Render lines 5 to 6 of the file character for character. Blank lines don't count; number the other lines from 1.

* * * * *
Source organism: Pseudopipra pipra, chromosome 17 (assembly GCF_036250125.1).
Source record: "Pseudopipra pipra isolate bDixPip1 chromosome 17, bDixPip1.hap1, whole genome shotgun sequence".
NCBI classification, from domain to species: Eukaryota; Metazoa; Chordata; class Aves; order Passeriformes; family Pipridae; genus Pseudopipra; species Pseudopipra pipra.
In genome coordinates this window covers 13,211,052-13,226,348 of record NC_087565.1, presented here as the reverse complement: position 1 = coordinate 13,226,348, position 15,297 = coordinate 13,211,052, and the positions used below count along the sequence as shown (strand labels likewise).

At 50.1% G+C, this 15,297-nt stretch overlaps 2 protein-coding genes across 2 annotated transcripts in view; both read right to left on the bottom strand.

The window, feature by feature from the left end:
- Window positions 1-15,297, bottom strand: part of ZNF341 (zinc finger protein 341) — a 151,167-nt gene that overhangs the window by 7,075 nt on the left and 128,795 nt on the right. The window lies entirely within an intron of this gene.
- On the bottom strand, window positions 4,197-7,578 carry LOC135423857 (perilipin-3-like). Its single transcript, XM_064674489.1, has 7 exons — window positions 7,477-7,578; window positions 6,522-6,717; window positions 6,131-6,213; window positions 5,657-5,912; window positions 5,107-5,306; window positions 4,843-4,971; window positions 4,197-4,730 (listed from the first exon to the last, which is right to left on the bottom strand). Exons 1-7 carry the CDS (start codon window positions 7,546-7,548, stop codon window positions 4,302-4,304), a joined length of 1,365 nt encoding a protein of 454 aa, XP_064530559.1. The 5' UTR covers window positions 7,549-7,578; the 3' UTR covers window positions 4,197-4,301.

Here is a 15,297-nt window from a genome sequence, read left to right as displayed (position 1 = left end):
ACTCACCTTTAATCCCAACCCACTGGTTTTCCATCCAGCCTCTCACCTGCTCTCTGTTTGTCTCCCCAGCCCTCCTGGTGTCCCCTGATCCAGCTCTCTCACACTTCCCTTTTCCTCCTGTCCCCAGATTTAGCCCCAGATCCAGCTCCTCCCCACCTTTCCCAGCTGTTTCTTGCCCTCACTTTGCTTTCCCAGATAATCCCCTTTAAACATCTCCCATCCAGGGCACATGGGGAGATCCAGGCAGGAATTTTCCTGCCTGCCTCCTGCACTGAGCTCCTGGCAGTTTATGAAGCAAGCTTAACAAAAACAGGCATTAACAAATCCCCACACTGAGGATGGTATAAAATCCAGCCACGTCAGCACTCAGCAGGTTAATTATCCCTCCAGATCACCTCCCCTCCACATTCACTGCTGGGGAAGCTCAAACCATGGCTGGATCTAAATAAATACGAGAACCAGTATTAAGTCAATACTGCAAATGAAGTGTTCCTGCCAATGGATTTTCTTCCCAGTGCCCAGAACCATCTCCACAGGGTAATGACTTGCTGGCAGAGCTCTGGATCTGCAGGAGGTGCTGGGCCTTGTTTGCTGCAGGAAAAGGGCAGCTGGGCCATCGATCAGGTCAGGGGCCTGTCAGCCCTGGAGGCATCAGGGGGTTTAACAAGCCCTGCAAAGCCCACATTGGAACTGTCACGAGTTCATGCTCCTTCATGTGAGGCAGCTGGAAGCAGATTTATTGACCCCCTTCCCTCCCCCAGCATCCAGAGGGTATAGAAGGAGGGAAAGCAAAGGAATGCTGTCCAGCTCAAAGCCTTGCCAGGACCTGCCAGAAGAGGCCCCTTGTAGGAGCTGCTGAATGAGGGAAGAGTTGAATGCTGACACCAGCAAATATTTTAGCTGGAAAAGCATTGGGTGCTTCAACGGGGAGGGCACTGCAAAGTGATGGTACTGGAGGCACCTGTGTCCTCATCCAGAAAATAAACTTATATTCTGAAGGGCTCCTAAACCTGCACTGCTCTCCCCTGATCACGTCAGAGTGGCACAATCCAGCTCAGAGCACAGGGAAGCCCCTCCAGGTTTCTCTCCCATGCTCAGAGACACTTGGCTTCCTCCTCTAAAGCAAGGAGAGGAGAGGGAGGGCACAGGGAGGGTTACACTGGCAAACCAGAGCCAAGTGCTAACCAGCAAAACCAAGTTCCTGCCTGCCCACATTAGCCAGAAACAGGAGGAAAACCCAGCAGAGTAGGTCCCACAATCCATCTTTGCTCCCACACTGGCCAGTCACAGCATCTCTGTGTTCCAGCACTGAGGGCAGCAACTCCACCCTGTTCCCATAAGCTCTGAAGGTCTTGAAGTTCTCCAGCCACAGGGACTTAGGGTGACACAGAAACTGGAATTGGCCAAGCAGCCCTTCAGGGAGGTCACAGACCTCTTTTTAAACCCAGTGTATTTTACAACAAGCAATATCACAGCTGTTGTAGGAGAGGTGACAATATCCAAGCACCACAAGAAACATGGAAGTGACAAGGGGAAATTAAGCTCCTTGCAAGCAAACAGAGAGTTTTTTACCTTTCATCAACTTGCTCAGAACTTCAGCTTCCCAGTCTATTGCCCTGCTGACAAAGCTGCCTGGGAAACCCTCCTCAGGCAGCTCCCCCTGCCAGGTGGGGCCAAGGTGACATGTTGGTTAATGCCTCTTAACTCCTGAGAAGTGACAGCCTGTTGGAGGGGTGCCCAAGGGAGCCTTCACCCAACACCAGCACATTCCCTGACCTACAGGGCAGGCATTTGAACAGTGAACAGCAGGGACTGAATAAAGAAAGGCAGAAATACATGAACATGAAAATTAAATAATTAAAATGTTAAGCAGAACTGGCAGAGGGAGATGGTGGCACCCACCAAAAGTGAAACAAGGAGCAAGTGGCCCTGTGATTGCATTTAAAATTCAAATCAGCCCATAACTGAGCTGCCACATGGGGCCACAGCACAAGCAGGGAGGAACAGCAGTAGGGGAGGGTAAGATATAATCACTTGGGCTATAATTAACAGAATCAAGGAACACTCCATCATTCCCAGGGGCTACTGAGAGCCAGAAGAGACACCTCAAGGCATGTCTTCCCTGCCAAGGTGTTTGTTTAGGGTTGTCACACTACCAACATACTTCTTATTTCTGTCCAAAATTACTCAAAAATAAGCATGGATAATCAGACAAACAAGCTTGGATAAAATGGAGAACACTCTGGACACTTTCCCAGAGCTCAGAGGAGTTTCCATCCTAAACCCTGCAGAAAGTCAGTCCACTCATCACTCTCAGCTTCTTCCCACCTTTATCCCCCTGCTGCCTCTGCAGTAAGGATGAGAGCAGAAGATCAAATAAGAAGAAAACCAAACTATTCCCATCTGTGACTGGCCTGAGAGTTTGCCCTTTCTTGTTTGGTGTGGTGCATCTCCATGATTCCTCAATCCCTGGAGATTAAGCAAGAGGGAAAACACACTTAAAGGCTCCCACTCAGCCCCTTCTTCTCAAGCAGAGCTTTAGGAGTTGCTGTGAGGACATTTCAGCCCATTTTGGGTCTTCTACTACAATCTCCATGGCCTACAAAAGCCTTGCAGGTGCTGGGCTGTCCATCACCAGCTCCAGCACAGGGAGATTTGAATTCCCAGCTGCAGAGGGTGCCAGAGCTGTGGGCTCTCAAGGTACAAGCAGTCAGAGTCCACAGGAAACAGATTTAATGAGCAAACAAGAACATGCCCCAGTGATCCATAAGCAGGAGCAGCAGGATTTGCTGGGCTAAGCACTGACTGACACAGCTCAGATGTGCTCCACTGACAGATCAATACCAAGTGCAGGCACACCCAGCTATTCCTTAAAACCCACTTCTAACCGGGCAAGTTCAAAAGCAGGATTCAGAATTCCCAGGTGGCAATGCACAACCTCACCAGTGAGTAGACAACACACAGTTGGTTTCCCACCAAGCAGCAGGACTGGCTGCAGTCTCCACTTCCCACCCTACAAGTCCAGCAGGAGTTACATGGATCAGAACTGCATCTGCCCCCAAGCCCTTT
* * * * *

At 50.1% G+C, this 15,297-nt stretch overlaps 2 protein-coding genes across 2 annotated transcripts in view; both read right to left on the bottom strand.

The window, feature by feature from the left end: